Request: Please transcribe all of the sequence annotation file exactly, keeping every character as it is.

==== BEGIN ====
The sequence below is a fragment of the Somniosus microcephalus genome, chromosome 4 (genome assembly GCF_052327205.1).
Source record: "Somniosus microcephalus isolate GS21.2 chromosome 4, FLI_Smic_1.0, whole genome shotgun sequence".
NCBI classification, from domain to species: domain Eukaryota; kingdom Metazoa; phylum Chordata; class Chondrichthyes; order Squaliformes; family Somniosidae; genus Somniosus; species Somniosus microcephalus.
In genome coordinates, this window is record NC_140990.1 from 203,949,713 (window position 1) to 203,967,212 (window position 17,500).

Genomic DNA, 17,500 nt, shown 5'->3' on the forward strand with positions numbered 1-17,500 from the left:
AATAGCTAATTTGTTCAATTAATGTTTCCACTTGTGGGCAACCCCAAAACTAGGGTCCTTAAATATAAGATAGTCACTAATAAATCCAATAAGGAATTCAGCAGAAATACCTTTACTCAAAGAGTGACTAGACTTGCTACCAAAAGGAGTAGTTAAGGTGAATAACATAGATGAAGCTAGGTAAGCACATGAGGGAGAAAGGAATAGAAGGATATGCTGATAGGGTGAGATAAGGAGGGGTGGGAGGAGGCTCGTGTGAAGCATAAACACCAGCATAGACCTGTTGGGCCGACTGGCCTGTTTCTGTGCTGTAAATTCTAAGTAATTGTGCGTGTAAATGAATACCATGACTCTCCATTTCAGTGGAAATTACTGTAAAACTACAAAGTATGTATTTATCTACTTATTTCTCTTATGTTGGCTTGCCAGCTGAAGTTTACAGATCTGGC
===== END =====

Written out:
The sequence below is a fragment of the Somniosus microcephalus genome, chromosome 4 (genome assembly GCF_052327205.1).
Source record: "Somniosus microcephalus isolate GS21.2 chromosome 4, FLI_Smic_1.0, whole genome shotgun sequence".
NCBI classification, from domain to species: domain Eukaryota; kingdom Metazoa; phylum Chordata; class Chondrichthyes; order Squaliformes; family Somniosidae; genus Somniosus; species Somniosus microcephalus.
In genome coordinates, this window is record NC_140990.1 from 203,949,713 (window position 1) to 203,967,212 (window position 17,500).

Genomic DNA, 17,500 nt, shown 5'->3' on the forward strand with positions numbered 1-17,500 from the left:
AATAGCTAATTTGTTCAATTAATGTTTCCACTTGTGGGCAACCCCAAAACTAGGGTCCTTAAATATAAGATAGTCACTAATAAATCCAATAAGGAATTCAGCAGAAATACCTTTACTCAAAGAGTGACTAGACTTGCTACCAAAAGGAGTAGTTAAGGTGAATAACATAGATGAAGCTAGGTAAGCACATGAGGGAGAAAGGAATAGAAGGATATGCTGATAGGGTGAGATAAGGAGGGGTGGGAGGAGGCTCGTGTGAAGCATAAACACCAGCATAGACCTGTTGGGCCGACTGGCCTGTTTCTGTGCTGTAAATTCTAAGTAATTGTGCGTGTAAATGAATACCATGACTCTCCATTTCAGTGGAAATTACTGTAAAACTACAAAGTATGTATTTATCTACTTATTTCTCTTATGTTGGCTTGCCAGCTGAAGTTTACAGATCTGGC